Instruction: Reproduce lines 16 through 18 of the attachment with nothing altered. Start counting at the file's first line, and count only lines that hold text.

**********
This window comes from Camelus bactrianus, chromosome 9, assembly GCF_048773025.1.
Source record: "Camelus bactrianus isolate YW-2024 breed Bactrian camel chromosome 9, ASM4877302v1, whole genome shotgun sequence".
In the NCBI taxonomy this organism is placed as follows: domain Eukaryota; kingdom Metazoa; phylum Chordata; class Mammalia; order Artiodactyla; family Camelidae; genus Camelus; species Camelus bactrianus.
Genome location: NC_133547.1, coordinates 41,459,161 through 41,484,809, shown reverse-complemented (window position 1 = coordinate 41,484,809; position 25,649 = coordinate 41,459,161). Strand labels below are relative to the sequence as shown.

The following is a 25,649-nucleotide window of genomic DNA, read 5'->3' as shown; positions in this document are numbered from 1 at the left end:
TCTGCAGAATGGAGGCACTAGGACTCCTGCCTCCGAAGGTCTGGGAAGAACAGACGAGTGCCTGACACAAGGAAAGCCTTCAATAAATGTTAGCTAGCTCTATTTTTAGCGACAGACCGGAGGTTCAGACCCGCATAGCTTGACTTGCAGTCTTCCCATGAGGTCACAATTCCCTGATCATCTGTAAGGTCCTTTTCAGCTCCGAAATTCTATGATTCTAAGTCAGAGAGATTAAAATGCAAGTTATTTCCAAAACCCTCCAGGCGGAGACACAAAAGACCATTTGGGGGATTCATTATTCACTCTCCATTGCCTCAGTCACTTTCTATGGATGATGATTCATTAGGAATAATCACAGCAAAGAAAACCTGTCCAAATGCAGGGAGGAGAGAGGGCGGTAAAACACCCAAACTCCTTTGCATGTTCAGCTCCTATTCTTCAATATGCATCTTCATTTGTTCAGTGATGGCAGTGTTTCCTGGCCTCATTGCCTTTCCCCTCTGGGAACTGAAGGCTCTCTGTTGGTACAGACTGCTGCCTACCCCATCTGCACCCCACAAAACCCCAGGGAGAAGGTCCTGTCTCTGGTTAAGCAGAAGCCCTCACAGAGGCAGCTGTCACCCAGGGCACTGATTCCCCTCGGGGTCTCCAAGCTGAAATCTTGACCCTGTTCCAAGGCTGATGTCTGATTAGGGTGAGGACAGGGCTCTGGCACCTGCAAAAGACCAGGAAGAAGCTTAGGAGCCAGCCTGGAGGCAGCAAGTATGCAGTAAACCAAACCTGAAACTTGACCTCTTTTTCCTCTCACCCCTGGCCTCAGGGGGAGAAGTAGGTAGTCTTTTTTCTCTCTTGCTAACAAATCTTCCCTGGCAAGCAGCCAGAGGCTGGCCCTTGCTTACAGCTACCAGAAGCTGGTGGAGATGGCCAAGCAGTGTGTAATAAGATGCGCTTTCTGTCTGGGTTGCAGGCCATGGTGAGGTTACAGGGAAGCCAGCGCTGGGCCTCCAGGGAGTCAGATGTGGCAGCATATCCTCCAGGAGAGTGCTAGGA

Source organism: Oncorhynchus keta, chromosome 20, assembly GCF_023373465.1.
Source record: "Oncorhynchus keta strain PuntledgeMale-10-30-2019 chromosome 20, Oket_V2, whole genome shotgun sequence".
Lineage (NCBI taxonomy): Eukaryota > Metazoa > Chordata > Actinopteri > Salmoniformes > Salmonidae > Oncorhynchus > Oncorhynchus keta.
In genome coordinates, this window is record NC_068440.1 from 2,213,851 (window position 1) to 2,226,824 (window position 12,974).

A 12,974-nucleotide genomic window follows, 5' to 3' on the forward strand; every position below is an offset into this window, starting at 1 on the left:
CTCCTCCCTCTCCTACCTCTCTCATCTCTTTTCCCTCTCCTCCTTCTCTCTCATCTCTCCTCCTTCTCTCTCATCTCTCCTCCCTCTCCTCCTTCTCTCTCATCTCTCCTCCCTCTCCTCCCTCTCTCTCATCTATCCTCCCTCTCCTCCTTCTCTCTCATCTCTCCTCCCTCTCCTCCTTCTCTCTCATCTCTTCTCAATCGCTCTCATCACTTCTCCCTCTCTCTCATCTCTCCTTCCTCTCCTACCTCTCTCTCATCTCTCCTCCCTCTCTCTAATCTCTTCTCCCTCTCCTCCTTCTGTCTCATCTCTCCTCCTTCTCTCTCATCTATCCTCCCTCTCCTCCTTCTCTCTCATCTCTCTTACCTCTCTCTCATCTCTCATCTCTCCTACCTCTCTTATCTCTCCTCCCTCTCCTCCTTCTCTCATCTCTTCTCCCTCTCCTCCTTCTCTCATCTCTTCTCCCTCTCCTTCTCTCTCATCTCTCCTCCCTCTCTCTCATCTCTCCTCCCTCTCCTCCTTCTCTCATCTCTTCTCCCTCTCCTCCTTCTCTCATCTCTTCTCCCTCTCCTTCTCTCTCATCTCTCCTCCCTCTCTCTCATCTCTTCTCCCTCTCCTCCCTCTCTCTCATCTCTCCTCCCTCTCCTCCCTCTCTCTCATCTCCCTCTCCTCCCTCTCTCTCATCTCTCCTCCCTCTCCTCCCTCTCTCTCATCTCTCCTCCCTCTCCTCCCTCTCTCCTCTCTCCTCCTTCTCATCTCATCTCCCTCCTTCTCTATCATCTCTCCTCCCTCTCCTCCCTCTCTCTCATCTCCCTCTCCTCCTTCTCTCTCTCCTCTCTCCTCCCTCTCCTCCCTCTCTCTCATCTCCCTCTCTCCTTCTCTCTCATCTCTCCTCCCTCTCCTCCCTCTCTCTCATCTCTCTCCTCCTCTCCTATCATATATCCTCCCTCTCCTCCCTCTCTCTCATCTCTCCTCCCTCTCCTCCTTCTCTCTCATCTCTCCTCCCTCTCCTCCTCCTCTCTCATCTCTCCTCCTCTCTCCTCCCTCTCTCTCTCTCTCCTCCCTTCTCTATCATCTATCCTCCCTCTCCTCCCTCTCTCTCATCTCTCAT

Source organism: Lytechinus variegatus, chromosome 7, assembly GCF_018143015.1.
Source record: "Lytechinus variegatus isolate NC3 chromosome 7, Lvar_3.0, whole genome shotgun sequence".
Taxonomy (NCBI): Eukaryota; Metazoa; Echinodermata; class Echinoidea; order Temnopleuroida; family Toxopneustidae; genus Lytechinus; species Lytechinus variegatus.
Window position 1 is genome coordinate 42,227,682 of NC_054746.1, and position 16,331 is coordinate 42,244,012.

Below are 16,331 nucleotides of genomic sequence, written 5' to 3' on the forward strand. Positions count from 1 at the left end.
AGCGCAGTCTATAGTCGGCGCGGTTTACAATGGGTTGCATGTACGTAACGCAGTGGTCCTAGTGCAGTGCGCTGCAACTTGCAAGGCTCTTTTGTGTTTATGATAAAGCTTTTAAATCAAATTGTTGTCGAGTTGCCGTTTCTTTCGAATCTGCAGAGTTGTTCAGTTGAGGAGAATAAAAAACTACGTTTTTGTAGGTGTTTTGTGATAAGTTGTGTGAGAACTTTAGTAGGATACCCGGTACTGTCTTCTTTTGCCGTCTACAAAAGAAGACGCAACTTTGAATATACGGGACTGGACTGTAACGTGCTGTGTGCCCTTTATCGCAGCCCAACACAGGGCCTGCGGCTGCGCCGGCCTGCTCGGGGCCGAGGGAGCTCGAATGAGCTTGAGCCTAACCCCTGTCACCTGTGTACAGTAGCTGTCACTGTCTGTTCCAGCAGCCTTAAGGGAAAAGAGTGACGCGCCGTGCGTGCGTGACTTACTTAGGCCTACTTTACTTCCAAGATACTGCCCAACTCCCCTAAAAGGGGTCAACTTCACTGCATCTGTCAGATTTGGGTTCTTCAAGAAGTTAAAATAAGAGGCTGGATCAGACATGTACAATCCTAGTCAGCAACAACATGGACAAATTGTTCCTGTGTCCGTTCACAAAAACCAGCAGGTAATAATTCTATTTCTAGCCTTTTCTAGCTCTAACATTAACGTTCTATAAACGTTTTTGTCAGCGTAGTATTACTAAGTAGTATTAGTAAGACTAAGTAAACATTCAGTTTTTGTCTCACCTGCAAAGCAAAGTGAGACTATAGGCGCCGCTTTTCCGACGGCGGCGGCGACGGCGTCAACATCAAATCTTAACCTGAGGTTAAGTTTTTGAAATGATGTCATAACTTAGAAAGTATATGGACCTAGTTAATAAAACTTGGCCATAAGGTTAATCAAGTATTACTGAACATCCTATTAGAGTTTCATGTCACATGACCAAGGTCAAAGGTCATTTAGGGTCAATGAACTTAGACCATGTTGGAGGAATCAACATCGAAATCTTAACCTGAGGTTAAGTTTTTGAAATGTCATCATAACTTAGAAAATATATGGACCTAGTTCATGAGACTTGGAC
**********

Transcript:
Window position 1 is genome coordinate 42,227,682 of NC_054746.1, and position 16,331 is coordinate 42,244,012.

Below are 16,331 nucleotides of genomic sequence, written 5' to 3' on the forward strand. Positions count from 1 at the left end.
AGCGCAGTCTATAGTCGGCGCGGTTTACAATGGGTTGCATGTACGTAACGCAGTGGTCCTAGTGCAGTGCGCTGCAACTTGCAAGGCTCTTTTGTGTTTATGATAAAGCTTTTAAATCAAATTGTTGTCGAGTTGCCGTTTCTTTCGAATCTGCAGAGTTGTTCAGTTGAGGAGAATAAAAAACTACGTTTTTGTAGGTGTTTTGTGATAAGTTGTGTGAGAACTTTAGTAGGATACCCGGTACTGTCTTCTTTTGCCGTCTACAAAAGAAGACGCAACTTTGAATATACGGGACTGGACTGTAACGTGCTGTGTGCCCTTTATCGCAGCCCAACACAGGGCCTGCGGCTGCGCCGGCCTGCTCGGGGCCGAGGGAGCTCGAATGAGCTTGAGCCTAACCCCTGTCACCTGTGTACAGTAGCTGTCACTGTCTGTTCCAGCAGCCTTAAGGGAAAAGAGTGACGCGCCGTGCGTGCGTGACTTACTTAGGCCTACTTTACTTCCAAGATACTGCCCAACTCCCCTAAAAGGGGTCAACTTCACTGCATCTGTCAGATTTGGGTTCTTCAAGAAGTTAAAATAAGAGGCTGGATCAGACATGTACAATCCTAGTCAGCAACAACATGGACAAATTGTTCCTGTGTCCGTTCACAAAAACCAGCAGGTAATAATTCTATTTCTAGCCTTTTCTAGCTCTAACATTAACGTTCTATAAACGTTTTTGTCAGCGTAGTATTACTAAGTAGTATTAGTAAGACTAAGTAAACATTCAGTTTTTGTCTCACCTGCAAAGCAAAGTGAGACTATAGGCGCCGCTTTTCCGACGGCGGCGGCGACGGCGTCAACATCAAATCTTAACCTGAGGTTAAGTTTTTGAAATGATGTCATAACTTAGAAAGTATATGGACCTAGTTAATAAAACTTGGCCATAAGGTTAATCAAGTATTACTGAACATCCTATTAGAGTTTCATGTCACATGACCAAGGTCAAAGGTCATTTAGGGTCAATGAACTTAGACCATGTTGGAGGAATCAACATCGAAATCTTAACCTGAGGTTAAGTTTTTGAAATGTCATCATAACTTAGAAAATATATGGACCTAGTTCATGAGACTTGGAC